Indian Prime Minister Narendra Modi stunned the World Trade Organization in July when he reversed the previous government's decision to back the Bali agreement on trade facilitation.
Modi, the free-market reformer, blithely torpedoed the only consensus the WTO had managed to achieve in more than a decade of negotiations under the Doha Round. He did so, he said, because Bali would undermine India’s ability to stockpile grain to feed its poorest people. “Do we choose feeding our people or getting good press world-wide?” Modi said in August.
The more the world gets to know Modi, the easier it becomes to explain why he did what he did on Bali.
For all the strength of its historic mandate, Modi’s Bharatiya Janata Party (BJP) still lacked carte blanche. State elections loomed, including in Maharashtra, where more than half the population works in agriculture. Modi and the BJP can only do so much from New Delhi; they need the states on board to achieve the dramatic welfare gains they promised in this spring’s election campaign. The pace of Modi’s overhaul of economic policy will depend on the “appetite” of the political system for each proposed change, Finance Minister Arun Jaitley said Nov. 5 at the World Economic Forum's India Economic Summit.
Modi never had any intention of living up to the hype generated by his campaign and it was unreasonable for anyone to expect otherwise.
But now that Modi has elevated the issue of food security, he rightly will be expected to deliver. That could mean overhauling agriculture policy. Arvind Panagariya, a professor of Indian political economy at Columbia University, defended Modi's decision to quit Bali, but said the government still should scrap its current system of buying grain from farmers and replace it with cash transfers.
Modi also may have inadvertently opened himself to demands that he do more to clean up pollution. This could cause him some pain, as it’s a subject the prime minister has embraced less vocally than issues such as the need to attract international investment and to stifle corruption. He may soon face pressure to take a more vigorous stand on the environment, which could clash with his bid to boost coal production.
The print edition of the Hindustan Times on Nov. 5 led with this headline: “Pollution cut India’s crop output by 50%.” The report was based on the release of new research by Jennifer Burney and Veerabhadran Ramanathan. The California-based professors analyzed three decades of data and determined, for what they believe is the first time, that the combination of climate change and the build up of black carbon and surface ozone is taking a dramatic toll on India’s ability to feed itself -- and indeed, the rest of the word, as the country is a leading exporter of rice.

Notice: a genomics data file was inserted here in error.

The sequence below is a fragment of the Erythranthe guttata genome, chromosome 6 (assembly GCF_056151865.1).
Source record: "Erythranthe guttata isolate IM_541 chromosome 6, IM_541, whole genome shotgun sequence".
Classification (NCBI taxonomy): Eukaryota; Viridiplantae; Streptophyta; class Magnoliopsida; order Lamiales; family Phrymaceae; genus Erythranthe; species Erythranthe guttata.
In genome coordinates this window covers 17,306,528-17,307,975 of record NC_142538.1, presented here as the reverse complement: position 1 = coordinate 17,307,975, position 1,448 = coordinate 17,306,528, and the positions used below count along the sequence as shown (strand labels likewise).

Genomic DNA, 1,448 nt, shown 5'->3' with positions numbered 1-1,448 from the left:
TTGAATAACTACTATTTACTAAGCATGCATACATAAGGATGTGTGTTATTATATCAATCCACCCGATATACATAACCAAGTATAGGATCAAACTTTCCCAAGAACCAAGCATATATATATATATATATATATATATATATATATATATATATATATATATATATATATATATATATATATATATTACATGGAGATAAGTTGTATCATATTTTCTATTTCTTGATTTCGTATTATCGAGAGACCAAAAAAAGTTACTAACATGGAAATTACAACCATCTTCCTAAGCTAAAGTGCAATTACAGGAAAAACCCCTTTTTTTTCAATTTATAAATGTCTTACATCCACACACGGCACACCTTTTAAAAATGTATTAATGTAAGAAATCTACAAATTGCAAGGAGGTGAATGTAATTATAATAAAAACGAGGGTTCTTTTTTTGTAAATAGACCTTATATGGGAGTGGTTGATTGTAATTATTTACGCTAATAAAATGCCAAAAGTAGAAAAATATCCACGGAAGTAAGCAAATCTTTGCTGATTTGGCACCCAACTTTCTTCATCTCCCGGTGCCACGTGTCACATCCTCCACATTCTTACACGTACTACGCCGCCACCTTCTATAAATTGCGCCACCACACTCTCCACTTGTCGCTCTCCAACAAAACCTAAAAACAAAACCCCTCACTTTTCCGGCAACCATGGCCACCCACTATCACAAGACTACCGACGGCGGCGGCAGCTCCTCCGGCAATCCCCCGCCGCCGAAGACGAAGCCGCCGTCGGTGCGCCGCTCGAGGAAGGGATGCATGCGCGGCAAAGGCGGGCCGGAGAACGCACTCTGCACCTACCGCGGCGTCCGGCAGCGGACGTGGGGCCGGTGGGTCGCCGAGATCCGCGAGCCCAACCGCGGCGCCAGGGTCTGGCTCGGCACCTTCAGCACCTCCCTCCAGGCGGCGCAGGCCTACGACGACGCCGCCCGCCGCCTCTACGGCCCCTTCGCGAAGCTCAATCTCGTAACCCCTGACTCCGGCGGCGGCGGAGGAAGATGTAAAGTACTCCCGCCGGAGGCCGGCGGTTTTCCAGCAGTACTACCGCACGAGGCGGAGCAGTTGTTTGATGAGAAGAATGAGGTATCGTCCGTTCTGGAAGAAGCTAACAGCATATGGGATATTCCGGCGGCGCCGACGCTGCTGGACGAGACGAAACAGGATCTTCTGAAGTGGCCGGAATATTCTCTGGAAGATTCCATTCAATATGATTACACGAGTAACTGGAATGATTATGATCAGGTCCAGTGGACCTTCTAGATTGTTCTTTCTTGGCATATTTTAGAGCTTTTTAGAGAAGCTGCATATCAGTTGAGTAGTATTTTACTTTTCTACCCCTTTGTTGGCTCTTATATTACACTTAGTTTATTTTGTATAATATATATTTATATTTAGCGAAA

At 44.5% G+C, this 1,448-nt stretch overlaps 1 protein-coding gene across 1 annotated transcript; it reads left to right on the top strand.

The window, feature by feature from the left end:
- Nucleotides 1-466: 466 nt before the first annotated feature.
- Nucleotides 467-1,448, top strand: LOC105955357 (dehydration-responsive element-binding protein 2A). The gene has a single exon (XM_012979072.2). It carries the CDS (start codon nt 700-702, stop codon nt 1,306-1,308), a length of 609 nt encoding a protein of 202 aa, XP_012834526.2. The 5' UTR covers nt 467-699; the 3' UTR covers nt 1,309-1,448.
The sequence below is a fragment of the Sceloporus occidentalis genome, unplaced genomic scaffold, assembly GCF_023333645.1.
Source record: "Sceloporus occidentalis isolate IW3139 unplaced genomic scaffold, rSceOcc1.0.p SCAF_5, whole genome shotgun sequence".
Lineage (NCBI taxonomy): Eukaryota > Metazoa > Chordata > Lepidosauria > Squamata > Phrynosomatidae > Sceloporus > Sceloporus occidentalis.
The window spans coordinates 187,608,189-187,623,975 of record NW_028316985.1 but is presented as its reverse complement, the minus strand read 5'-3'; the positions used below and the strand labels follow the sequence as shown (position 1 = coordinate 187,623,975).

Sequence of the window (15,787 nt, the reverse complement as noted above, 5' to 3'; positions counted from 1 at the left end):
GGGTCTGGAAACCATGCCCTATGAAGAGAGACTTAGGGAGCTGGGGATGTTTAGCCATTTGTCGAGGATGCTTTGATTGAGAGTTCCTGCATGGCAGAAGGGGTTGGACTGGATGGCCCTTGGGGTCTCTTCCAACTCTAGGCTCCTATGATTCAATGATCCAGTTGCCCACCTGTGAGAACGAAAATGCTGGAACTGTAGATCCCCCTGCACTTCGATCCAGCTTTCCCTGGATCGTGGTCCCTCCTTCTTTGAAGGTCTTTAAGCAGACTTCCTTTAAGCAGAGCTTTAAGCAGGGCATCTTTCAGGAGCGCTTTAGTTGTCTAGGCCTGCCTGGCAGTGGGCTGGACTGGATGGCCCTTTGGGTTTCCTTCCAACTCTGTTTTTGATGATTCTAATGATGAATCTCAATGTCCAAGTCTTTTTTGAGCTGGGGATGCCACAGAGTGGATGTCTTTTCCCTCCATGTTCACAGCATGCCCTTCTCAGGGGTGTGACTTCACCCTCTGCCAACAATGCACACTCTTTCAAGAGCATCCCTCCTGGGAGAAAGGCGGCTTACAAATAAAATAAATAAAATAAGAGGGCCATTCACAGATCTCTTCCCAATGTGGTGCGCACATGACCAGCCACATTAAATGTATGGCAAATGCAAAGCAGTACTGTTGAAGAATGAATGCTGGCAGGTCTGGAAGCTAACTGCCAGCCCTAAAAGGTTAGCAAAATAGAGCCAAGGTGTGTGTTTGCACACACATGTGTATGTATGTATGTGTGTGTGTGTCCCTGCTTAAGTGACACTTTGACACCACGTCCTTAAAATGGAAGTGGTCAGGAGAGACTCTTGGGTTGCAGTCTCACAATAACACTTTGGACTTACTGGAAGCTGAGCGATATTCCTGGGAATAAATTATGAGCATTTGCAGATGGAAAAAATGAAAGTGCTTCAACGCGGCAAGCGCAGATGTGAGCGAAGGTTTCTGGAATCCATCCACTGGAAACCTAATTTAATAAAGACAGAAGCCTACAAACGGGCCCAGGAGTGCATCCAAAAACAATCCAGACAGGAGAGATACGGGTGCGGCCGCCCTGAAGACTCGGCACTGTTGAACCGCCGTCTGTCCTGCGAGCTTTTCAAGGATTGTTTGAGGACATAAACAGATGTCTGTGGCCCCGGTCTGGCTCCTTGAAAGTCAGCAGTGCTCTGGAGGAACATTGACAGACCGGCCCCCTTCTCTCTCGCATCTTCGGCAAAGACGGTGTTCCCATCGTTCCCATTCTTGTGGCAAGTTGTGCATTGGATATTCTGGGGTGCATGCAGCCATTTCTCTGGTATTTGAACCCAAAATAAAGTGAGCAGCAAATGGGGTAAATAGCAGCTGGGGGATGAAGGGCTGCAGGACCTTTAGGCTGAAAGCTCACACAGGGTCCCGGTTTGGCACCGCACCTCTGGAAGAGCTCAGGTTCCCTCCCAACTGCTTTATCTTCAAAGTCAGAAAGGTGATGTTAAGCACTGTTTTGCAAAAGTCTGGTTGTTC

"We hope our study puts the potential benefits on cleaning up the air on the table," Burney, a professor at the University of California, San Diego, told the Thomson Reuters Foundation.
There’s no denying that India has a pollution problem. Take a walk in Mumbai on humid day and the pollution will stick in the back of your throat. On a per capita basis, India isn’t a big admitter, but that’s mostly because it has so many people. Overall, it is responsible for about 6 per cent of total emissions of carbon dioxide, according to the US Environmental Protection Agency. China accounts for about a quarter of all CO2 emissions and the US for about 20 per cent. New restrictions on the burning of coal and other fossil fuels in the US and Chain are projected to cause emissions in both countries to level off. In India, CO2 emissions are on track to increase by 60 per cent between 2020 and 2040.
It’s unclear how committed Modi is to cleaning up the environment. He has enlisted Bollywood stars to promote his Clean India campaign, which aims to inspire Indians to take up brooms and sweep up the country’s chronic filth. The government has ambitious goals for renewable energy, including the annual addition of 10,000 megawatts of power from wind. Yet Modi skipped the United Nations summit on climate change in September, and the Guardian newspaper wondered earlier this year whether India's new prime minister believes in climate change.
The speculation over the Indian government’s green credentials will continue for some time yet, if only because the BJP-led administration is making a point of avoiding controversy. Modi has made clear over his first five months in power that he will not abuse his mandate. Every decision has been deliberate, including, quite likely, the sinking of Bali.
It’s worth noting that the BJP won Maharashtra in an election last month.
Modi’s stand on Bali even may have helped. But political calculations will do nothing for a state that loses 3,000 farmers each year to suicide. Only better policy can do something about that.